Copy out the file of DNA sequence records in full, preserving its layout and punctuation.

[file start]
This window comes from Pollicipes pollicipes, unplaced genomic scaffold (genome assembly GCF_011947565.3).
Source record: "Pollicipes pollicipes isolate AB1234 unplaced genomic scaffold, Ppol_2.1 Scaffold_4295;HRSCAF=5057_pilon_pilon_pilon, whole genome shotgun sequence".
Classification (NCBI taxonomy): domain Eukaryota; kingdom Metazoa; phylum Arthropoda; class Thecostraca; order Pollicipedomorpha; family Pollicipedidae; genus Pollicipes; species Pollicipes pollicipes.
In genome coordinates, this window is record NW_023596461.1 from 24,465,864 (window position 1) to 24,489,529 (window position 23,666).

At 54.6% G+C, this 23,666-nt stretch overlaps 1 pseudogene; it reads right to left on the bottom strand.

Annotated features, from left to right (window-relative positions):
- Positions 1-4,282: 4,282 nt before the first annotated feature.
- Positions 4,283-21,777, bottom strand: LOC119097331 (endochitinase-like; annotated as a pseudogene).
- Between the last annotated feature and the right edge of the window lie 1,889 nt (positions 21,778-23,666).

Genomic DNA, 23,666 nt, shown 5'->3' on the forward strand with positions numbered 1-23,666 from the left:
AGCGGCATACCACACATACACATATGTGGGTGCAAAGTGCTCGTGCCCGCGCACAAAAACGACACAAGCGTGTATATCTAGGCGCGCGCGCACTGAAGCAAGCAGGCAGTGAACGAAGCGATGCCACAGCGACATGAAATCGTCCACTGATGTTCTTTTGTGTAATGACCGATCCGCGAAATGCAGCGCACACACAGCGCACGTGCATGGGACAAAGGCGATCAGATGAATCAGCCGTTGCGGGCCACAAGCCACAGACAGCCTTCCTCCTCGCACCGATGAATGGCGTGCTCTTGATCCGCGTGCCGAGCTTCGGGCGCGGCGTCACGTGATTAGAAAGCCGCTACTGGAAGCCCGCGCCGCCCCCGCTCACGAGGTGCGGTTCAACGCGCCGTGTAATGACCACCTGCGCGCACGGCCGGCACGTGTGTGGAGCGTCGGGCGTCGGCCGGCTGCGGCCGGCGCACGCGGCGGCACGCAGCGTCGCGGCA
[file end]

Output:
This window comes from Pollicipes pollicipes, unplaced genomic scaffold (genome assembly GCF_011947565.3).
Source record: "Pollicipes pollicipes isolate AB1234 unplaced genomic scaffold, Ppol_2.1 Scaffold_4295;HRSCAF=5057_pilon_pilon_pilon, whole genome shotgun sequence".
Classification (NCBI taxonomy): domain Eukaryota; kingdom Metazoa; phylum Arthropoda; class Thecostraca; order Pollicipedomorpha; family Pollicipedidae; genus Pollicipes; species Pollicipes pollicipes.
In genome coordinates, this window is record NW_023596461.1 from 24,465,864 (window position 1) to 24,489,529 (window position 23,666).

At 54.6% G+C, this 23,666-nt stretch overlaps 1 pseudogene; it reads right to left on the bottom strand.

Annotated features, from left to right (window-relative positions):
- Positions 1-4,282: 4,282 nt before the first annotated feature.
- Positions 4,283-21,777, bottom strand: LOC119097331 (endochitinase-like; annotated as a pseudogene).
- Between the last annotated feature and the right edge of the window lie 1,889 nt (positions 21,778-23,666).

Genomic DNA, 23,666 nt, shown 5'->3' on the forward strand with positions numbered 1-23,666 from the left:
AGCGGCATACCACACATACACATATGTGGGTGCAAAGTGCTCGTGCCCGCGCACAAAAACGACACAAGCGTGTATATCTAGGCGCGCGCGCACTGAAGCAAGCAGGCAGTGAACGAAGCGATGCCACAGCGACATGAAATCGTCCACTGATGTTCTTTTGTGTAATGACCGATCCGCGAAATGCAGCGCACACACAGCGCACGTGCATGGGACAAAGGCGATCAGATGAATCAGCCGTTGCGGGCCACAAGCCACAGACAGCCTTCCTCCTCGCACCGATGAATGGCGTGCTCTTGATCCGCGTGCCGAGCTTCGGGCGCGGCGTCACGTGATTAGAAAGCCGCTACTGGAAGCCCGCGCCGCCCCCGCTCACGAGGTGCGGTTCAACGCGCCGTGTAATGACCACCTGCGCGCACGGCCGGCACGTGTGTGGAGCGTCGGGCGTCGGCCGGCTGCGGCCGGCGCACGCGGCGGCACGCAGCGTCGCGGCA